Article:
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So here, I have y ≤ 5, and here I have y > 8.
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So, all of this is included, and all of this is part of the solution set.
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It could also be written as y ≤ 5, or y > 8.
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OK, the third example involves an absolute value inequality.
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When I look at this, I just want to think about which form this is in; and this is in the general form |x| < n.
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And recall, for those, that you could rewrite this and get rid of the absolute value bars by saying x < n, and x > -n.
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That is the general form; so I am going to rewrite this as 2z - 6 ≤ 8 (that is this form), and 2z - 6 ≥ -8 (which is this form).
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It is really important to memorize these or understand them well enough that you can apply them to more complex situations.
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Now, I am going to solve each.
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2z - 6 ≤ 8: I am adding 6 to both sides to get 14, then dividing both sides by 2 to get z ≤ 7.
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And I need to solve this other one.
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I am going to add 6 to both sides to get 2z ≥ -6, z ≥ -3.
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And since I am dividing by a positive number, I don't have to worry about reversing the inequality symbol.
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OK, I end up with...again, I had an absolute value inequality in this form; I solved both inequalities.
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Actually, I made a little mistake here; let me go ahead and correct that.
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2z - 6 ≥ -8, so 2z ≥...this is actually going to be -2; so adding 6 to both sides is going to give me -2.
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Now, if I divide both sides by 2, that is going to give me z ≥ -1.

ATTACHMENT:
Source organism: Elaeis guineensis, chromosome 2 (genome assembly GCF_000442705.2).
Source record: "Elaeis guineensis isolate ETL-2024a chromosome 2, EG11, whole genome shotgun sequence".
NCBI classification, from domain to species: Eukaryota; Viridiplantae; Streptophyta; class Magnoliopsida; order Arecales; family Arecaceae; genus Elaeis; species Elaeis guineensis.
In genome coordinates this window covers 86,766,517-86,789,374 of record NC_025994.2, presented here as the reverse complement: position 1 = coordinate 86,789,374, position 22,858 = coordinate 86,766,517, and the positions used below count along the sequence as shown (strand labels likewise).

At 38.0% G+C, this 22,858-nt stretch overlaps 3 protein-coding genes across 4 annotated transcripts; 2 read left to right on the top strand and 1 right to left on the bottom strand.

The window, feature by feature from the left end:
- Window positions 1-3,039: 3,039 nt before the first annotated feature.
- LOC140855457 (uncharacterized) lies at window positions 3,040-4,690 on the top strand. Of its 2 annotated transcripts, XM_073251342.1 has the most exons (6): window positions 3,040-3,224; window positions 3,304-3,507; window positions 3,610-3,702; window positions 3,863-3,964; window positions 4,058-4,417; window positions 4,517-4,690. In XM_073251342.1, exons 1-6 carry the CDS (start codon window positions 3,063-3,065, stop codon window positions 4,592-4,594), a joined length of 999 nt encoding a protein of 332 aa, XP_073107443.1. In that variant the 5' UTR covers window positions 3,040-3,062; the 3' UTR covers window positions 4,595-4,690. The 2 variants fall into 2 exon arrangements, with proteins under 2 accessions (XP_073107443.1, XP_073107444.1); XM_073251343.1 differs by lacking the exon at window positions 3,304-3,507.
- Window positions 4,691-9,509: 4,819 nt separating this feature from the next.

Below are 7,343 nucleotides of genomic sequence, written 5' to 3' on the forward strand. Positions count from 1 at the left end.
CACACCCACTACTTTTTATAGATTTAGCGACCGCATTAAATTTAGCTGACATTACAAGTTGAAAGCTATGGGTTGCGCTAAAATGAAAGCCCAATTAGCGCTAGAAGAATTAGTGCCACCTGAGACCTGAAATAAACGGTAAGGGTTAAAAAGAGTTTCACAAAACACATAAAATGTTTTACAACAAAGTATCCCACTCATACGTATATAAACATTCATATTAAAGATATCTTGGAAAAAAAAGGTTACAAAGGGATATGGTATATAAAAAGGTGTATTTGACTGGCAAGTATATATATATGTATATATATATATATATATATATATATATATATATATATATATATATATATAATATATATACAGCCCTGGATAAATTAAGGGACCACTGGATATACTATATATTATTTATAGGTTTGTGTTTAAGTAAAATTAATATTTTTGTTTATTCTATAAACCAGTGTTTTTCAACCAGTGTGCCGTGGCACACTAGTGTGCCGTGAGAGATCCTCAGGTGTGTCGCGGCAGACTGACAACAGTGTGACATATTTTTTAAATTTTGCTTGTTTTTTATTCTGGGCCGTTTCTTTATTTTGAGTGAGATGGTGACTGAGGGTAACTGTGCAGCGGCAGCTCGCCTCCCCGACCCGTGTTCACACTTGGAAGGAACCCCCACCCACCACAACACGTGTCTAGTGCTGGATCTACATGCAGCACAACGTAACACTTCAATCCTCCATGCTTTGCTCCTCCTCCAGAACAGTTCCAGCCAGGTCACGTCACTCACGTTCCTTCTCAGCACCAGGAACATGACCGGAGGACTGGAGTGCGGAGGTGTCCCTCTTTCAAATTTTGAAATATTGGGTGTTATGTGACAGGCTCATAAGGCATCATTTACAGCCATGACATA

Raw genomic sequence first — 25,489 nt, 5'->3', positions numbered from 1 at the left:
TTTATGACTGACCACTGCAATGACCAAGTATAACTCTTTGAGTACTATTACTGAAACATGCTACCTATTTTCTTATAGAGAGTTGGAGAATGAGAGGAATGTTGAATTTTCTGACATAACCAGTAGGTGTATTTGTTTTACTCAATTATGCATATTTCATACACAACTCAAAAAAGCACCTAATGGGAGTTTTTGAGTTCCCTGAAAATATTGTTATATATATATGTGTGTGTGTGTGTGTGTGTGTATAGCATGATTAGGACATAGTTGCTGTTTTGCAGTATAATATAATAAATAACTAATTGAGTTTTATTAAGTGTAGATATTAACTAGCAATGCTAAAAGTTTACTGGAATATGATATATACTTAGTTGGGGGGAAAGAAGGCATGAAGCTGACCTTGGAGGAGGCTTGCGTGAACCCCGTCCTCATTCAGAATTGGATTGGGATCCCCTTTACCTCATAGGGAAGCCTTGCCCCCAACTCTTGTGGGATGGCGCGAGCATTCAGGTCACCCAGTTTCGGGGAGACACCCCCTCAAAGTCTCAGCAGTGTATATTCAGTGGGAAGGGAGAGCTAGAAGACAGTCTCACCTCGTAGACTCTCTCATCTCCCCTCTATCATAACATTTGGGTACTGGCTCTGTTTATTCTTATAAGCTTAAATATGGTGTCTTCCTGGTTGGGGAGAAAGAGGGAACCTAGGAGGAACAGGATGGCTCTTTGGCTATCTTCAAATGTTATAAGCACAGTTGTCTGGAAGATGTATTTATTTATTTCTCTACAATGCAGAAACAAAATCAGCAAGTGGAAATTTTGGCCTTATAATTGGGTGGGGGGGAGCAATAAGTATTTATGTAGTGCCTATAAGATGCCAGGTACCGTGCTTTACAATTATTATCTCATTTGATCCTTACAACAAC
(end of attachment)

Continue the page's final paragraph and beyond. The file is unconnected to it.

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OK, you can either leave this as it is, or you can go ahead and graph it out.
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And since this is "and," the solution set needs to meet both of these conditions.
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So, -1, 0, 1, 2, 3, 4, 5, 6, 7...a little more...let's go to 8; OK, z is less than or equal to 7, so this is going to go on and continue on;
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but it also has to meet the condition that z is greater than or equal to -1.
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So, anything in this range is going to be the intersection of the solution set for these inequalities.
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Also, writing it out using set notation: what we have is that z is greater than or equal to -1, and less than or equal to 7.
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These are three different ways of writing out the solution set.
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OK, the next example is also an absolute value inequality.
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And this one is in the form |x| > n, in this general form, which can be rewritten as x > n or x < -n.
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So, rewriting this and removing the absolute value bars as two different inequalities: 3w - 8, divided by 5, is greater than 4;
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so that is this first form; or 3w - 8, divided by 5, is less than -4.
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OK, the first thing to do is get rid of the fraction: multiply both sides of this inequality by 5.
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Next, add 8 to both sides; and finally, divide both sides by 3.
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For this inequality, again, get rid of the fraction; multiply both sides by 5; add 8 to both sides; and divide by 3.
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This is joined by the word "or"; and 28/3...I am going to rewrite that as 9 and 1/3.
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So, w is greater than 9 and 1/3, or w is less than -4.
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To graph this, -5, -4, -3, -2, -1, 0, 1...all the way to 9 and 1/3.
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OK, so this is saying that w is greater than 9.3, or it is less than -4.
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Open circle, because it is a strict inequality...
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Set notation would be w is greater than 28/3, or w is less than -4.
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Recognizing that this is in the general form |x| > n, I rewrote this as 3w - 8, divided by 5, is greater than 4, or the same expression is less than -4.
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Solve each one: and the solution set is the intersection of the solution sets of those two inequalities.
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That concludes this lesson of Educator.com; and I will see you soon!